On April19th 2017 in Athens, GR, myself and Jonas Broberg performed new original works for the legendary Synthi100 at the Athens Concert Hall and in the context of documenta 14. The next day, Lisa Stenberg and Panos Alexiadis did the same. These two concerts also featured talks and extended discussions with myself, Fylkingen’s Marie Gavois, EMS’ Mats Lidström, documenta’s sound and music advisor Paolo Thorsen-Nagel and Frances Morgan from the Royal College of Art(London, GB), as well as a series of listening sessions showcasing material from the archives of KSYME-CMRC, EMS and Fylkingen. The following week Fylkingen’s Paul Pignon composed an organic ‘automaton’ to be performed by the unaccompanied Synthi100 during its public exhibition at the Athens conservatory for the next few months. These events marked a long train of curatorial/institutional manoeuvring and concrete artistic struggle, and will, hopefully, constitute the onset of more future collaborations. The entire venture has been situated in the no mans land in-between genuine artistic concerns, equally genuine political affairs, disparate kinds of institutional logic, and, most importantly, a series of personal desires, dreams and struggles—all fused with sheer real-life pragmatism. Largely being the instigator of this entire hybrid, as well as a key-person throughout its eventual materialisation, I feel urged to share some thoughts and feelings of mine, which I will do in a personal and largely informal manner.
Back in 2006, already being quite of an experienced composer of ‘experimental bedroom music’, I visited the Contemporary Music Research Center (KSYME-CMRC) in Athens for the first time. Some weeks later Costas Mantzoros gave me a ‘tour’ of their warehouse; this is where I first encountered the Synthi100, lying on its side amongst piles of dusty carton boxes, rusty pieces of equipment and Xenakis’ UPIC system (but that’s another story). A few decades of humidity and dust had left their marks on the instrument; nonetheless, it would still spoke of glory and wander that might have or might have never happened. It was a very weird moment for me. I was still too young, too angry, too low in confident and too in desperate need of acceptance to properly contextualise what was in front of me. Back then I always felt that being a composer is almost not allowed. For my immediate surroundings, as well as for most mainstream media, and for what I would understand as the ‘Greek common sense’, this title was reserved for just a handful of ‘important’ few, who as a rule of thumb were already rather old, rich, and largely unapproachable. People like me would be mostly considered cranks or, at the very best, hobbyists that should go through this phaseas quickly and as silently as possible and find themselves a normal day-job some time soon. Still there I was, surrounded by men that would not question my right to the world of ‘serious’ composition and in front of one of the rarest synthesisers ever made.
KSYME-CMRC’s Synthi100 has always had a symbolic significance for me. It more or less exemplifies a series of affairs that are specific to my own coming of age. In one of his works, a famous Greek poet once paralleled contemporary Greeks as men holding very heavy pieces of marble—pieces too heavy for them to move and act freely, still too valuable to just get rid of. This more or less epitomises the kinds of questions my generation has to address.The Synthi100 has been a material manifestation of my particular ties with a history of supposedly untold value that has, nevertheless, been ever-absent throughout my entire coming of age as both an artist and a person. Albeit knowing that this is a legendary instrument of enormous importance for the world of electronic music and for an entire generation of local artists, I was simply not there on the days of its glory. All I could see was a relic in a dirty warehouse and all I could listen to were stories. There was nothing concrete to experiment with and, but for a tape with recorded ‘samples’ that we found in the archive years later, not even a document of its being ever used at all. More importantly, the generalised lack of funds and motivation that characterises everyday life in Greece since at least a decade would leave little room for thoughts of restoring or exhibiting it.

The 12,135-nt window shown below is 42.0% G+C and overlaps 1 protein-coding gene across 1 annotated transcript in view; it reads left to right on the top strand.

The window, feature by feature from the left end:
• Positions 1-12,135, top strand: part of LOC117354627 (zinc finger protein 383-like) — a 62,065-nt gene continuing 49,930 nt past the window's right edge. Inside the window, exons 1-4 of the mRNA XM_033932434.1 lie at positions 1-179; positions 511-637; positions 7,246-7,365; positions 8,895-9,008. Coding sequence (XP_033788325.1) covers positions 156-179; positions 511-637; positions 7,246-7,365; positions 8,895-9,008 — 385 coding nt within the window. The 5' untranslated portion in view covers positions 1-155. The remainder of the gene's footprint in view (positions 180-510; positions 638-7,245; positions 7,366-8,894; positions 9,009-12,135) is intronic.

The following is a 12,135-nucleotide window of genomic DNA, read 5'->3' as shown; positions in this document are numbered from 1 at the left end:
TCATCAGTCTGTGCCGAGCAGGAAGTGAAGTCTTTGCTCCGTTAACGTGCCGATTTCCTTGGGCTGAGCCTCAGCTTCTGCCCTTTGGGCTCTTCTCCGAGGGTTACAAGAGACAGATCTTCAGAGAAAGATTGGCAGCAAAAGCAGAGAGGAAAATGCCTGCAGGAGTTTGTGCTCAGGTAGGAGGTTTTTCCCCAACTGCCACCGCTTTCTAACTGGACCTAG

To boot, the Synthi 100 has also been a very concrete material symbol of constitutional alienation and of a particular feeling of ‘a-priori inferiority’ and lack of confidence that, more or less, also marked my becoming an adult. Even a hardcore controversialist such as myself could not escape ever-comparing himself with all sorts of distant ’others’ that would be always out-of-reach and always unsurpassably greater than what I would be ever able to achieve. This is, I believe, central to the way my generation grew up in Greece. These alien ‘others’ would be revolutionaries, composers or artists of the past, equipment too expensive to afford buying, or important foreign artists (the concerts and publications of who would always cost many times more than those by local artists).Xenakis himself was one of those great ‘alien others: he founded KSYME-CMRC, left behind him an enormous (and enormously important) body of works, he has been a revolutionary, very rich, and he has enjoyed regular access to budgets and resources that not many composers have access to these days. Still, for artists of my generation he was nothing but a name hanging above our heads. We never met him and we would never manage to lead such careers since this is largely impossible to do these days anyway. In other words, I had always understood my existence as an a-priori non-historical one—as belonging to a generation that could never claim historical presence simply because history had been already forged forever by people that would always be out of reach.
While I do not expect others to empathise with my perspective, I see the Synthi 100 as a very concrete material manifestation of a broader series of concerns that have been topical to my generation. Coming of age simply cannot happen unless we somehow manage to address and transcend those concerns and their particular significations in the course of our individual lives. In this sense, the concert at the Athens Concert Hall has been an act of my own ongoing coming of age. It proved that there are very concrete and straightforward ways to transcend any lack of funds or motivation, to question the past as well as to creative exploit its heritage, and to, eventually, forge my own present with respect to challenging, yet achievable, goals and desires instead of unassailable dominant symbols. This was neither the first, not the most important achievement in my professional career. Still, it has been one where I witnessed several controversial aspects of my life forging a rather successful hybrid: my personal ties to an important, but at the same time not at all relevant, historical heritage, the anger, the fear and the anxiety of living in contemporary Greece and a dynamic, extrovert and pragmatic approach to ‘making things happen’ aside ideologies and dramas.